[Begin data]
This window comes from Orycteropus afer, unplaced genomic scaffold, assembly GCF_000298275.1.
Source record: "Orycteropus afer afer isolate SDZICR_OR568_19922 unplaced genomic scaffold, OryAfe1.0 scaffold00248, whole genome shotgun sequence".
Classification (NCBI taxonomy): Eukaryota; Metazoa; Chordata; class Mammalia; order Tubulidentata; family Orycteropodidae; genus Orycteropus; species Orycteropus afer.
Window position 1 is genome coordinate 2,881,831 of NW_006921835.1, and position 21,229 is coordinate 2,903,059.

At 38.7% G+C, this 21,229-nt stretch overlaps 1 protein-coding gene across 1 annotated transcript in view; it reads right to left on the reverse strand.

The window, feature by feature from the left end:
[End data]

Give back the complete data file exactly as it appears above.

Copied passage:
This window comes from Orycteropus afer, unplaced genomic scaffold, assembly GCF_000298275.1.
Source record: "Orycteropus afer afer isolate SDZICR_OR568_19922 unplaced genomic scaffold, OryAfe1.0 scaffold00248, whole genome shotgun sequence".
Classification (NCBI taxonomy): Eukaryota; Metazoa; Chordata; class Mammalia; order Tubulidentata; family Orycteropodidae; genus Orycteropus; species Orycteropus afer.
Window position 1 is genome coordinate 2,881,831 of NW_006921835.1, and position 21,229 is coordinate 2,903,059.

At 38.7% G+C, this 21,229-nt stretch overlaps 1 protein-coding gene across 1 annotated transcript in view; it reads right to left on the reverse strand.

The window, feature by feature from the left end: